But forty years later, jus...more
I was at a Bar Mitzvah, standing around with drink in hand, when someone I only see at Bar Mitzvahs told me about this book with the kind of passion and conviction that made me sure I wanted to read it. (And I typically resist reading any book I'm told I must read.) She was right. In recent years I don't read as many novels as I once did, and it perhaps matters more, therefore, when reading one really seems to have made a difference. When I ask myself if I've read anything that might one day be...more
The premise was intriguing - Ora is an Israeli woman whose son is going to war -- again -- and she runs away to go on a hike with a former lover to escape getting any notice that her son has been killed.

But I really struggled to get through this book. I felt that it was way too long. The story was told with a lot of back-tracking and teasing about what actually happened in the past, and this was irritating after a short time. And although I felt empathy with Ora, I must confess that by the end o...more
Guerra dei sei giorni. Orah, Avram e Ilan sono tre sedicenni che si incontrano all'interno del reparto di isolamento di un ospedale di Gerusalemme mentre all'esterno è il caos.
Mentre Ilan è quasi del tutto relegato a un mondo fatto di deliri da febbre alta, tra Orah e Avram nasce (una luce nel buio dell'ospedale) un'amicizia profonda fatta di un fiume di parole: i pensieri più profondi di Orah che hanno adesso il coraggio di uscire, la fantasia traboccante di Avram che prende forma attraverso s...more
I am not an Israeli mother, but I don't think I've ever related more to a mom in a book than I did to the Israeli mother in this book. My situation is completely different than hers, yet I found myself in her mistakes, in her anxieties, and in her attempts to ward off evil. Thank you, David Grossman, for sharing such personal insights into what it is to be a parent.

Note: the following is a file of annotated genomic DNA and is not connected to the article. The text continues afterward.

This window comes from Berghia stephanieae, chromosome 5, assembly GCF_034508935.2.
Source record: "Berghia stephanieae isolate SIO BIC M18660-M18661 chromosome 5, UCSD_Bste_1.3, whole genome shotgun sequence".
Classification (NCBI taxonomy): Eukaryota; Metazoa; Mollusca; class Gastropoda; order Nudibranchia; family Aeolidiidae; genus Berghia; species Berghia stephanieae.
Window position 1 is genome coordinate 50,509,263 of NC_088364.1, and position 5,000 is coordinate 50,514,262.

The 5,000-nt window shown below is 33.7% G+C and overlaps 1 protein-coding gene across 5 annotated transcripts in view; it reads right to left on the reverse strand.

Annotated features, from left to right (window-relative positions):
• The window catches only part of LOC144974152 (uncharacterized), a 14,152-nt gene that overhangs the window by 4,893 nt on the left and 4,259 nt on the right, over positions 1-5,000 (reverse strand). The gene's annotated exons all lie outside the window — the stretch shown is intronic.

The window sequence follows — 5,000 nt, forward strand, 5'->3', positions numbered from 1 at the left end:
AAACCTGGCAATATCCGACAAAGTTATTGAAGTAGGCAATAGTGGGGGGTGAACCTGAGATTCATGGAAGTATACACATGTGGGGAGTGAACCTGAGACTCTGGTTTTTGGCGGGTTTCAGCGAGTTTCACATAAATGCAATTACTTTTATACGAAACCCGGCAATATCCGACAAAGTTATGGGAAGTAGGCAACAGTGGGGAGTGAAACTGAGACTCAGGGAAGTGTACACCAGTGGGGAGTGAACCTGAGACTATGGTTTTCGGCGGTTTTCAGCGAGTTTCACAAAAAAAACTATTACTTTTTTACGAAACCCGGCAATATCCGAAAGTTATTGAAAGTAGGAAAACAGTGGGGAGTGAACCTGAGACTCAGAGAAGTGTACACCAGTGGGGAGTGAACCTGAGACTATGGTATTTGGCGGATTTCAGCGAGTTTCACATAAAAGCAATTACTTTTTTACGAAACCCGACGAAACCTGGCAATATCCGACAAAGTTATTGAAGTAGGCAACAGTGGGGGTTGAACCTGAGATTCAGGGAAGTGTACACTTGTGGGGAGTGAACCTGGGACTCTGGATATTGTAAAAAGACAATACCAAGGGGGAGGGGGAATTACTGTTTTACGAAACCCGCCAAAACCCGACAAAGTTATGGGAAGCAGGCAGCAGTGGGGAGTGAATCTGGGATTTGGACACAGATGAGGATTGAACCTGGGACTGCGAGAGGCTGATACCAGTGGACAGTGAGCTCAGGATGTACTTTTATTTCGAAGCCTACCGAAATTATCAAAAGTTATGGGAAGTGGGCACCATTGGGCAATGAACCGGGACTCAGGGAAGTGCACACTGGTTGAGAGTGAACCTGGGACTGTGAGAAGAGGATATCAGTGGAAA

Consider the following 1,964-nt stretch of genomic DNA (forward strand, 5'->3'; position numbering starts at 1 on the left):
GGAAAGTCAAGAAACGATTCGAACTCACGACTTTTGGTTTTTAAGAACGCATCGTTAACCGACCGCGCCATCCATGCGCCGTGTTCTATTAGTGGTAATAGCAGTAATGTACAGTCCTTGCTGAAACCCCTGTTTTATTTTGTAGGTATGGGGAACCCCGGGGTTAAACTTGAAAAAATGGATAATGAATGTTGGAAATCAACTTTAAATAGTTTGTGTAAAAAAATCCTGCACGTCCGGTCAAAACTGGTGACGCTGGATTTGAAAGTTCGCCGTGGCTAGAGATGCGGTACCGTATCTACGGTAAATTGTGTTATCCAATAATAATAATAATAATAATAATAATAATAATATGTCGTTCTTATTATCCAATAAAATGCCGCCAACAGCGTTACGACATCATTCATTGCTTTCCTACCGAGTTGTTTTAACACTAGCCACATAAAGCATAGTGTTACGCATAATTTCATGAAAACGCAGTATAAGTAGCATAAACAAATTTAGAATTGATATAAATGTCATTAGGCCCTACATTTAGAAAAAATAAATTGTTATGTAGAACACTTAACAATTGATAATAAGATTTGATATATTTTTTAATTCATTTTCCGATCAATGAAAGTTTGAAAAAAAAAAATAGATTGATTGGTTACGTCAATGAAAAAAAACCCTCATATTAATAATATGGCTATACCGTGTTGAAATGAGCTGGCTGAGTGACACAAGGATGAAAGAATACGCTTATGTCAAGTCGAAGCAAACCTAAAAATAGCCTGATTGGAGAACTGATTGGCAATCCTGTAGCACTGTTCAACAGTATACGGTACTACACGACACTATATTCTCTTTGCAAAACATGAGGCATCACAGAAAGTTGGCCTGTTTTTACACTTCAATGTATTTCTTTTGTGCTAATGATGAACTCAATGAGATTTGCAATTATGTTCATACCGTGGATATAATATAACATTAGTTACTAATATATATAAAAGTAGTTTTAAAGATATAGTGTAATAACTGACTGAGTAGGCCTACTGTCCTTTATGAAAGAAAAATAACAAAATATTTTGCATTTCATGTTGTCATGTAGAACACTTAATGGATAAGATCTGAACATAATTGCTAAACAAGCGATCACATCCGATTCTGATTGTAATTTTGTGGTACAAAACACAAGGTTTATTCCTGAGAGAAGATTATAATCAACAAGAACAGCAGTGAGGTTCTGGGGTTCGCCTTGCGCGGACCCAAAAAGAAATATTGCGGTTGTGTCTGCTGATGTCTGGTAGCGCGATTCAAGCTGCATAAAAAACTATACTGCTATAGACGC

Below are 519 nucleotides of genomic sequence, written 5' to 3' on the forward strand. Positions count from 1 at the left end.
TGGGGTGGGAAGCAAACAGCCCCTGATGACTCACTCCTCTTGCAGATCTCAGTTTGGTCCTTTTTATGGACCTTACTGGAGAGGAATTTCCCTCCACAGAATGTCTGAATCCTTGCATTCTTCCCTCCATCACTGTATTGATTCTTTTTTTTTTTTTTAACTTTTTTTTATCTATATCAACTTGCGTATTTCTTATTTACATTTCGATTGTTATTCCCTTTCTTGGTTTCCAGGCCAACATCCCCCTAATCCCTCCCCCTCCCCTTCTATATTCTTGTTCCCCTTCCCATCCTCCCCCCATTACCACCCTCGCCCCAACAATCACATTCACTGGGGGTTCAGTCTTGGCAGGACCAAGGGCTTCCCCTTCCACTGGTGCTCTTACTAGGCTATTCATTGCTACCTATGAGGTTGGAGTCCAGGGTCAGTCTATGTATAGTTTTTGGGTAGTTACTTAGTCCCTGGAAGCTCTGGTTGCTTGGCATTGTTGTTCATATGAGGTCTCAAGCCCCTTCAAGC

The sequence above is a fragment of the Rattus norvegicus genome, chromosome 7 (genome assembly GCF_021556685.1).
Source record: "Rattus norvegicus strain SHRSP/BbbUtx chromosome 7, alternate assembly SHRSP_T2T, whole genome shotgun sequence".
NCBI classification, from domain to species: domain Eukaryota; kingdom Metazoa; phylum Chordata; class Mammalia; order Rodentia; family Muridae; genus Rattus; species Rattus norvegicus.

an absolutely necessary novel and if you didn't believe in Grossman before, this will absolutely convince you he is one of the best writers today.
Ora, une femme séparée depuis peu d’Ilan, son mari, quitte son foyer de Jérusalem et fuit la nouvelle inéluctable que lui dicte son instinct maternel : la mort de son second fils, Ofer, qui, sur le point de terminer son service militaire, s’est porté volontaire pour « une opération d'envergure » de 28 jours dans une ville palestinienne, nouvelle que lui apporteraient l’officier et les soldats affectés à cette terrible tâche. Mais s’il faut une personne pour délivrer un message, il en faut une po...more
I simultaneously loved and hated this book. It's rare that I have the patience to stick with a book when 300 pages in to it I hate the main character and think she has an unhealthy obsession with one of her sons and just want her to shut up already.

But I stuck with it and it paid off. This will surely be a book that sticks with me for a long time and will likely make my Favorites list at the end of the year.

First, the setting is gorgeous. Having just returned from Israel, where I only saw a sm...more
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Leading Israeli novelist David Grossman (b. 1954, Jerusalem) studied philosophy and drama at the Hebrew University of Jerusalem, and later worked as an editor and broadcaster at Israel Radio. Grossman has written seven novels, a play, a number of short stories and novellas, and a number of books for children and youth. He has also published several books of non-fiction, including int...more
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“From the minute I saw you with the match in your hand I thought I could tell you anything on my mind.

You'd be my model, but for words.”
“And there will be a time, not for long, a month is enough, or a week, when every single person will be able to completely fulfill what they were meant to be—everything their bodies and souls have offered them, not what other people have dumped on them.” 2 likes